So they say, the pen is mightier than the sword, don’t they? I think the red pen is mightier than a fleet of pirates and a gang of ninjas (yep, it’s been that kind of day). I’m used to glaring red pen marks on paper, often times causing manuscripts to appear to be suffering an untimely, if not dramatic and gallant, death. This is why, as an editor and a teacher, I shy away from scarlet ink and opt for a less threatening purple or green. Or sometimes I put the kibosh on pens all together and go the techie route. This goes for editing both my work as well as peers’.
I thought I’d give you a little insight on editing, since we’ve got two wonderful give-aways going on. Well, what I do–the processes (procesi?) thrown together in a hodge-podge. I am by no means an expert or propose to be. Nor might this be what fellow writers and critiquers on the site do. This is just what works for me.
I might have mentioned once or twice that I have an OCD-like habit to go on editing sprees every month or so. Translation–I print out a copy of one of my manuscripts and prepare to tear it to shreds. I am not quite as good at tearing my own work apart as helping others, but have been known to rewrite drafts upon drafts.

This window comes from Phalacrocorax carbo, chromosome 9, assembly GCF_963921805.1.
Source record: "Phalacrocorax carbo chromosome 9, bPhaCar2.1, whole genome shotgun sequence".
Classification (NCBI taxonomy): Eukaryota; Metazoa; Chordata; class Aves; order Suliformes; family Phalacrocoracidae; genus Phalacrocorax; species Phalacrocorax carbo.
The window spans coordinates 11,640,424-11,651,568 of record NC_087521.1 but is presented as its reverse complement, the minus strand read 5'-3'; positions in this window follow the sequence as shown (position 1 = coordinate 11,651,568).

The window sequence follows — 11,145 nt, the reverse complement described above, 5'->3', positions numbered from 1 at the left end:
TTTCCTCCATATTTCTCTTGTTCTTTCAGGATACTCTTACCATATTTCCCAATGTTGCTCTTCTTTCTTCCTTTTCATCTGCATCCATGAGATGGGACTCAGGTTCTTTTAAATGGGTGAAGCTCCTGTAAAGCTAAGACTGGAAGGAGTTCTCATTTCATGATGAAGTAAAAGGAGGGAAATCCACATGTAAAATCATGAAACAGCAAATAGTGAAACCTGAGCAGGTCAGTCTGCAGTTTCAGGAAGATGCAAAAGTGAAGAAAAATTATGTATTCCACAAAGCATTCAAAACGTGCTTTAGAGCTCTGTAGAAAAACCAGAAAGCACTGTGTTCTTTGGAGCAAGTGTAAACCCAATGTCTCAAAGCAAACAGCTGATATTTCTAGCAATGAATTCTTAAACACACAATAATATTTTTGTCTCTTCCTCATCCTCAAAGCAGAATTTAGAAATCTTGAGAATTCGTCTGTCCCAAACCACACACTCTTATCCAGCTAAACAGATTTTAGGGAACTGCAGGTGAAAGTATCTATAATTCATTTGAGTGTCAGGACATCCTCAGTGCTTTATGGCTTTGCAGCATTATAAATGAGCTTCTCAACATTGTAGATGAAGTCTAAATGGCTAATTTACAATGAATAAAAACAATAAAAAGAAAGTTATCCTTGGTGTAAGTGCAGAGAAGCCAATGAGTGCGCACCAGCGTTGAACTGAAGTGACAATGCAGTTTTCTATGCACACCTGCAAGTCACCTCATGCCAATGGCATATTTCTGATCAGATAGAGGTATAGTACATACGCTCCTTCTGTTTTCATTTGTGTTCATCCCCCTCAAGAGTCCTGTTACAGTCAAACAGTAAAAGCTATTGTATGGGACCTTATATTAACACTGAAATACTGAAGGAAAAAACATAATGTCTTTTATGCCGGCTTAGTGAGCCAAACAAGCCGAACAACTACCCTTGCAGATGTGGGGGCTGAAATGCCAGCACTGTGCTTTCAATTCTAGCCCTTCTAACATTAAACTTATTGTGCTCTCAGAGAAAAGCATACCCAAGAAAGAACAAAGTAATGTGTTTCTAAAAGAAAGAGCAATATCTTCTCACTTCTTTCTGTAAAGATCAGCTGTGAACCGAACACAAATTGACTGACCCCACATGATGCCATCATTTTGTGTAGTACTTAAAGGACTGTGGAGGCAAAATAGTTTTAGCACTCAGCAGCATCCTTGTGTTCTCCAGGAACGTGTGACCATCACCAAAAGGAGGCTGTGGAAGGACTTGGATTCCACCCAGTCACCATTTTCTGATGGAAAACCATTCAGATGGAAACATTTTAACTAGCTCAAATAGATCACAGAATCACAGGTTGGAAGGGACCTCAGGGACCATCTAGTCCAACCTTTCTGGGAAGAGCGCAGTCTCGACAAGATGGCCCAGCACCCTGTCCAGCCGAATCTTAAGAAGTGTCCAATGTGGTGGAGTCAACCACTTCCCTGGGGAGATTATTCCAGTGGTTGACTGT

First: I do a few blind read-throughs, starting from the first drafted chapters (that I might remember more vaguely than others) and work my way forward. I annotate silly spelling and grammar errors that I should know better than to make, or break down some long clunky sentences (which I only know are long and clunky after reading the paragraph out loud…to myself…in my room. Warning: Potentially awkward if interrupted). I see if any immediate inspiration heads my way and scribble that down as well.
Next: I print out any emails, critiques, reviews etc. that tell me others’ opinions of my work. Often times they hit on little things I miss across the board. Sometimes it is a big thing like a gaping plot hole I have to work on building a bridge over or sew up. I return to specific scenes or analyze dialogue my characters speak. This is never as thorough as when a piece has been line edited, but feedback is feedback. I’ll take what I can get. Even in the form of little ego boost blasts that remind me people like the plot and the story is worth it.